What George Zimmerman Is Guilty Of

Although I have nev­er blogged on this sub­ject, I have gone on the record else­where that, giv­en the facts as they were being pre­sent­ed, George Zim­mer­man is guilty of the mur­der of Trayvon Mar­tin…prob­a­bly sec­ond degree murder.

I have nev­er argued that he would be found guilty in a court of law. Giv­en the facts that have come out, Mr. Zim­mer­man has the law on his side.

In an arti­cle in today’s Orlan­do Sen­tinel, Zim­mer­man’s lawyer, Mark O’Mara, explains why he expects to get the judge to throw the case out. It will not sur­prise me if he suc­ceeds. It will sur­prise me if the case goes to tri­al and Zim­mer­man is found guilty.

But Zim­mer­man is guilty. How? The con­fronta­tion between the two men was ini­ti­at­ed by Zim­mer­man’s fol­low­ing Mar­tin. Yes, the bet­ter response by Mar­tin to being fol­lowed would have been to call the police. But this is where the con­cept of “white priv­i­lege” affects per­cep­tions of the case.

Yes, I would call the police. Just about every­one I know would have called the police. In my uni­verse, the police present no threat to me. Except­ing one time, when I have been pulled over there was a rea­son for it. The one time there was not a rea­son, the offi­cer, upon real­iz­ing he had pulled over the wrong car, apol­o­gized and sent me on my way with­out even look­ing at my license or registration.

When I was in mid­dle school, I was out in the mid­dle of the night with two friends just goof­ing around and the police showed up. We got a lec­ture (“a neigh­bor might shoot you by mis­take”) and sent home. Not tak­en in, not escort­ed home, sent home.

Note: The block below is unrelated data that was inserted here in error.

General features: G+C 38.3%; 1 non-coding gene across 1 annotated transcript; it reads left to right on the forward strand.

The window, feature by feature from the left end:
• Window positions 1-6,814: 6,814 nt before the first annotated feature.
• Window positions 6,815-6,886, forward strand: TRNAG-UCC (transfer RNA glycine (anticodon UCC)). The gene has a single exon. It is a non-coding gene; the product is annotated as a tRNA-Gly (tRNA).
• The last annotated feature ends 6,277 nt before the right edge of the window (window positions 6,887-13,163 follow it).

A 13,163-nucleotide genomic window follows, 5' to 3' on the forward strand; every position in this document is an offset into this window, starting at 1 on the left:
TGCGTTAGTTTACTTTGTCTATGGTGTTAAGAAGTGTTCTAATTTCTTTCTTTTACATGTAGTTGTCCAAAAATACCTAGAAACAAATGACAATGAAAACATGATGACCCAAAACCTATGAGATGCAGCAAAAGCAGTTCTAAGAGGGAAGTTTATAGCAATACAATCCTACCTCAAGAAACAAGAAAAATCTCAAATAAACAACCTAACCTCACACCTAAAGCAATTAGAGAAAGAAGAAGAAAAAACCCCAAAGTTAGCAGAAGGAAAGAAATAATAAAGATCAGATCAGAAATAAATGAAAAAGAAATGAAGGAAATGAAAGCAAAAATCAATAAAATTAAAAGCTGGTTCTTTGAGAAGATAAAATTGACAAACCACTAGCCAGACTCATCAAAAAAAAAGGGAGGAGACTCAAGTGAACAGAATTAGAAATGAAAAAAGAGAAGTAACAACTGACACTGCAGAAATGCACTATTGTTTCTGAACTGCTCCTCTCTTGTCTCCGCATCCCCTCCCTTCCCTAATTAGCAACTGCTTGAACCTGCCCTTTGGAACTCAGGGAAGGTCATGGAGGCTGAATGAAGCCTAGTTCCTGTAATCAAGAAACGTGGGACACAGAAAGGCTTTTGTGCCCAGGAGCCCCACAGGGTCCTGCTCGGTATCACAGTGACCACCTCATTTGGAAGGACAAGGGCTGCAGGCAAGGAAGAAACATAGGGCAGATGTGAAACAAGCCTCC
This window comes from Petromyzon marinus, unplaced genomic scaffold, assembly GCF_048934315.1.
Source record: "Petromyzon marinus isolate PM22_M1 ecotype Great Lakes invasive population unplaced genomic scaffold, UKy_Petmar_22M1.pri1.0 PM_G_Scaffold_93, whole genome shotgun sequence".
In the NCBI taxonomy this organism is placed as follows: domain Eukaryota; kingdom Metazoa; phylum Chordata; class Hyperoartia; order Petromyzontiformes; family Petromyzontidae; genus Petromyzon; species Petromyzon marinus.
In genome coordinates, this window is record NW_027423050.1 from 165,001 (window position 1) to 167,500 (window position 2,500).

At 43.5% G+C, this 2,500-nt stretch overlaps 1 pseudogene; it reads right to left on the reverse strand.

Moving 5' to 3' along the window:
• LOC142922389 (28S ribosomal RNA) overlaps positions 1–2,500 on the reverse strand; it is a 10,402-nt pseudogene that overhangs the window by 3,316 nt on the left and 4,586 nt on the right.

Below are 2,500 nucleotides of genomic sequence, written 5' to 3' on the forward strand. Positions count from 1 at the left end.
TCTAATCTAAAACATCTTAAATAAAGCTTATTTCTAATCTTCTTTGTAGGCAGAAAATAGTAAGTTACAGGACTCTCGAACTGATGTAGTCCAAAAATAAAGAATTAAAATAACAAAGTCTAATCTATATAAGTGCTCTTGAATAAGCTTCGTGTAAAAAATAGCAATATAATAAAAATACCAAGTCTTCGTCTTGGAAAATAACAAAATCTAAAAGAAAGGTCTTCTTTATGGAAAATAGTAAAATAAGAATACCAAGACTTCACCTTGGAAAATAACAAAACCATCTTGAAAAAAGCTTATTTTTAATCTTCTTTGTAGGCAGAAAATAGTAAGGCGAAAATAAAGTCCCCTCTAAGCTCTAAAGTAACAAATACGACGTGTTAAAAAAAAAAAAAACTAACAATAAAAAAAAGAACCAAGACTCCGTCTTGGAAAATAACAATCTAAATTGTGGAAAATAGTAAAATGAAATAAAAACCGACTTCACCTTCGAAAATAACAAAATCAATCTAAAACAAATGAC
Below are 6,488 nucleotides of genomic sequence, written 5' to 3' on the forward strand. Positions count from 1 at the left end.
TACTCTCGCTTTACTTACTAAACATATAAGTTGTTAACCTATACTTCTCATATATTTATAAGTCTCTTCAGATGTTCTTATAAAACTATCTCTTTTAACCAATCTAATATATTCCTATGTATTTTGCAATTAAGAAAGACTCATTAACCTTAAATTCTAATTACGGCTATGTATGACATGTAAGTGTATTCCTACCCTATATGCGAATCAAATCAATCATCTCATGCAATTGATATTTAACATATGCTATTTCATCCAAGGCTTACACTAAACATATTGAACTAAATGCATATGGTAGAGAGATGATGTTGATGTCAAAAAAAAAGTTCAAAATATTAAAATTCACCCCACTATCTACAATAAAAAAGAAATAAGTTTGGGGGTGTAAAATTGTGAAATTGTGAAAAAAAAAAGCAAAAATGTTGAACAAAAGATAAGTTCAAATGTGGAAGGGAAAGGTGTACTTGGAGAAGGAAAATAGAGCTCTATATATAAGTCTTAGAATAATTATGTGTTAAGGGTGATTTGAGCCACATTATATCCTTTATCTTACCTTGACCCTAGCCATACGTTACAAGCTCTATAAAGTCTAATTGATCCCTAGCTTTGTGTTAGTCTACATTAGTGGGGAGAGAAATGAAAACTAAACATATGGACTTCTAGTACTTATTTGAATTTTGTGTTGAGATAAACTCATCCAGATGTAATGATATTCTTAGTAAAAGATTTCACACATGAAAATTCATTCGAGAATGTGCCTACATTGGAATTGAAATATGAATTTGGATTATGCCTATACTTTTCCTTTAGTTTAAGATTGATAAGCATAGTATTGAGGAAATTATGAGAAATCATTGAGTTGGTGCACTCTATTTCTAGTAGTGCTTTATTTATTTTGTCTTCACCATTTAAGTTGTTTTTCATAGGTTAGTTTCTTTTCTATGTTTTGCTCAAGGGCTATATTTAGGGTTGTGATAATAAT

For many African Amer­i­can males, the police rep­re­sent some­thing very dif­fer­ent. It is not dif­fi­cult to imag­ine that “call­ing the police” is not the first thought that went through Mar­t­in’s head.

To fol­low some­one is to ini­ti­ate a con­fronta­tion. Zim­mer­man fol­lowed Mar­tin. He did so with­out cause or jus­ti­fi­ca­tion. He had already called the police, the dis­patch­er told him they did not need him to follow.

The con­fronta­tion was end­ed with the killing of Mar­tin by Zim­mer­man. Zim­mer­man is guilty of murder.

Zim­mer­man will be exon­er­at­ed by the legal process because the legal process does not rec­og­nize that to fol­low some­one is an aggres­sive threat­en­ing act.

An Indi­ana judge recent­ly demon­strat­ed that being fol­lowed is a fright­en­ing expe­ri­ence.